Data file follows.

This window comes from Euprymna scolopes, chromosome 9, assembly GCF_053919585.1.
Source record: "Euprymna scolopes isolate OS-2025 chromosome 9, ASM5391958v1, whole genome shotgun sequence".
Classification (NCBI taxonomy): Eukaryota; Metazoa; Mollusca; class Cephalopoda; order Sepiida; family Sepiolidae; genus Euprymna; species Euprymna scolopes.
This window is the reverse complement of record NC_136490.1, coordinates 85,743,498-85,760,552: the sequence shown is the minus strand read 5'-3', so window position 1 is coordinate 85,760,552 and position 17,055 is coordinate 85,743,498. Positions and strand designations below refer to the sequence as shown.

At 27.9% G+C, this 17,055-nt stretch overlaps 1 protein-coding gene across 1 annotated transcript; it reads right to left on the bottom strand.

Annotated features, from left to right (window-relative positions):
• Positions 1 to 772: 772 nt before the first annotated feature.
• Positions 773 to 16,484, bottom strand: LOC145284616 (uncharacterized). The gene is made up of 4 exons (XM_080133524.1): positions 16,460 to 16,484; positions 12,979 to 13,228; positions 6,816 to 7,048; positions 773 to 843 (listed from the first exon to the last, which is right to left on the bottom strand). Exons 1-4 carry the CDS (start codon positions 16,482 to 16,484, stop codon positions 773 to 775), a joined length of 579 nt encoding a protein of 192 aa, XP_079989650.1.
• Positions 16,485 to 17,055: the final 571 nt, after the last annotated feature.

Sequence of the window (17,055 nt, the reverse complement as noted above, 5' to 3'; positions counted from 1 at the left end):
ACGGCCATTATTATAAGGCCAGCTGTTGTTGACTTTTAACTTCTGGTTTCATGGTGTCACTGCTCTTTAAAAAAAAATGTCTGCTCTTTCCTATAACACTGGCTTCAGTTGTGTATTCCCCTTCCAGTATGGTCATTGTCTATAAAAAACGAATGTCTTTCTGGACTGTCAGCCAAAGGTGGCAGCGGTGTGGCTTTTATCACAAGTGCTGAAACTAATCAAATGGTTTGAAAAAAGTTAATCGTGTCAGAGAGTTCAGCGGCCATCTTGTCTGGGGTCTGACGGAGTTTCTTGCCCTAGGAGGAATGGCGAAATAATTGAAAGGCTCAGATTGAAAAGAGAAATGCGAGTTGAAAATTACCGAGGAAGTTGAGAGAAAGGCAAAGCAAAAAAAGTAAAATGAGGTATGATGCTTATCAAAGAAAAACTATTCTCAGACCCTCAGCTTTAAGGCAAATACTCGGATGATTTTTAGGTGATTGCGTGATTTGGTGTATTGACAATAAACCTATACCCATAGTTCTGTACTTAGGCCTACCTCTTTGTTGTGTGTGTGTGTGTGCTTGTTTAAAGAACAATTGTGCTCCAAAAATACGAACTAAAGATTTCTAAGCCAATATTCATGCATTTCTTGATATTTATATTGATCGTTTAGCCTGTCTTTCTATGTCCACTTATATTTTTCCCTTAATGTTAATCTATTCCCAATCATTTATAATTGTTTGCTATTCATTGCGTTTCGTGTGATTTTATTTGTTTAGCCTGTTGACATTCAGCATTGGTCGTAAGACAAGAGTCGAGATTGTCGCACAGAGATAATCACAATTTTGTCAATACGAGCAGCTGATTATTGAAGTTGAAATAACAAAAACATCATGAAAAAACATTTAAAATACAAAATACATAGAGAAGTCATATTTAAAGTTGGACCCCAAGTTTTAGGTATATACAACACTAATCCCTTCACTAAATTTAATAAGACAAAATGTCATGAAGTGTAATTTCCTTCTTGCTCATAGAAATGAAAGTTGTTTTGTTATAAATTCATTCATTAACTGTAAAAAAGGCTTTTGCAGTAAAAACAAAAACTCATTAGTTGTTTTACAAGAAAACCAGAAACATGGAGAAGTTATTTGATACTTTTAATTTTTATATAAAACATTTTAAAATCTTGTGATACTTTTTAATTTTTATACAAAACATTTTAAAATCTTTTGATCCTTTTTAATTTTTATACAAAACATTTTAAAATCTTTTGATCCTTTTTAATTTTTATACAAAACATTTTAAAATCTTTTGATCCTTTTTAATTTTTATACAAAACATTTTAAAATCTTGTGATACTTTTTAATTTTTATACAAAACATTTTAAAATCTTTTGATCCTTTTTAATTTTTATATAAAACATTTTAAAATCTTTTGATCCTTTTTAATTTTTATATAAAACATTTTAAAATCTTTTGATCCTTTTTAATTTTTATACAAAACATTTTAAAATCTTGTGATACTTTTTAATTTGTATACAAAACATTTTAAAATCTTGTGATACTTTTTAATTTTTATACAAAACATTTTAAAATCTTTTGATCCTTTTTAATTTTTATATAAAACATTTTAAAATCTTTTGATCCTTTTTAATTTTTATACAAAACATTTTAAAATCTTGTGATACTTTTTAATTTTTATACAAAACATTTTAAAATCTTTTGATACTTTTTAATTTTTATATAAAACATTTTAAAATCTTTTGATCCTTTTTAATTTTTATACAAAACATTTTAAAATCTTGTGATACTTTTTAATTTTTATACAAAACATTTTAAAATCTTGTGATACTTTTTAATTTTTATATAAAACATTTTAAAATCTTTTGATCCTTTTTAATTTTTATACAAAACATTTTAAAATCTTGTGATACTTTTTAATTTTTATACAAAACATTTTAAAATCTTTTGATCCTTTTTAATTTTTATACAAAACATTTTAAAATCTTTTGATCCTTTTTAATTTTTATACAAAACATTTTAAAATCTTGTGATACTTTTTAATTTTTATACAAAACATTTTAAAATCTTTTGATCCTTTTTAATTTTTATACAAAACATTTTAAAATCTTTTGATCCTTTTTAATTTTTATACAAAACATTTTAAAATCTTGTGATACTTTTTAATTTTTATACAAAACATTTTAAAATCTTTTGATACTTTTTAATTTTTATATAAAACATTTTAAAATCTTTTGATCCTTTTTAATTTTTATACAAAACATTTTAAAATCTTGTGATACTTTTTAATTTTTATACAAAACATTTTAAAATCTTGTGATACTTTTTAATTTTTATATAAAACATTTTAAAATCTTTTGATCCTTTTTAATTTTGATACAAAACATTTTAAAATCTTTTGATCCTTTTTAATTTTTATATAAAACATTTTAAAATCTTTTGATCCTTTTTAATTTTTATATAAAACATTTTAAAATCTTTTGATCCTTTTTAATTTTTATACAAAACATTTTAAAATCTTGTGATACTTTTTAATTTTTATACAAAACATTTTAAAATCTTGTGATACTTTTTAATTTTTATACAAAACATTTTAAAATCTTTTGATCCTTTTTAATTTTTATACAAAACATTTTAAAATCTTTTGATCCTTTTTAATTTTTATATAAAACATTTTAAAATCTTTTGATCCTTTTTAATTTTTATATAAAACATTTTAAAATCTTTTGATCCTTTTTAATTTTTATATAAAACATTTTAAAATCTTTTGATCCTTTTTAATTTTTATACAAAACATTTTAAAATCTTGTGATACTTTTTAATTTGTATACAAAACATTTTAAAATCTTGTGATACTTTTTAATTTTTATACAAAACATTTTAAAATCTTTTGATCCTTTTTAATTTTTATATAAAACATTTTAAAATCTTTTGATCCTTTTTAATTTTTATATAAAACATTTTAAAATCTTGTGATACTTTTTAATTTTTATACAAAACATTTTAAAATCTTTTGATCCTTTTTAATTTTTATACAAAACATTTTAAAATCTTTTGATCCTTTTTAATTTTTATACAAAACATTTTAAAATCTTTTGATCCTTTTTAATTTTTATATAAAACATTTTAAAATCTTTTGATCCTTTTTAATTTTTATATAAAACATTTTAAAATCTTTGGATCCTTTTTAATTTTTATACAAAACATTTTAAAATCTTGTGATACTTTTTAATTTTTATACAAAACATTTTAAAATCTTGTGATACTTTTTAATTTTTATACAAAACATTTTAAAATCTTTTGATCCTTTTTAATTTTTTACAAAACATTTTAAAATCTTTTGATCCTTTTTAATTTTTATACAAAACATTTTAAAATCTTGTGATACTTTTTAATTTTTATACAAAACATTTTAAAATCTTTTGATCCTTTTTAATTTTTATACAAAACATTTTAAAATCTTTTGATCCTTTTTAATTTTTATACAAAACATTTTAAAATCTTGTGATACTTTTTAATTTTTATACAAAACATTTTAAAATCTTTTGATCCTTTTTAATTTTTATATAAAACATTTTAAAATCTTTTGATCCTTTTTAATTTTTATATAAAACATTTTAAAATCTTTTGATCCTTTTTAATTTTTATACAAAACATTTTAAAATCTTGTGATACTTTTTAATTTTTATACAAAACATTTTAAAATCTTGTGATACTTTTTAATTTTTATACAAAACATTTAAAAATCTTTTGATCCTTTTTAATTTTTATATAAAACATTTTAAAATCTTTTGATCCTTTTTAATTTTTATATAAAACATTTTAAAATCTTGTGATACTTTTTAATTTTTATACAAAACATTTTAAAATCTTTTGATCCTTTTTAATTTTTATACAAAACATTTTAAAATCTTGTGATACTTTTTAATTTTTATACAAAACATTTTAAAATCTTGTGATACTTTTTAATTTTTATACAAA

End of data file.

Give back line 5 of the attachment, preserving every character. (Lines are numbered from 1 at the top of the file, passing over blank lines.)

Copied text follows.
At 27.9% G+C, this 17,055-nt stretch overlaps 1 protein-coding gene across 1 annotated transcript; it reads right to left on the bottom strand.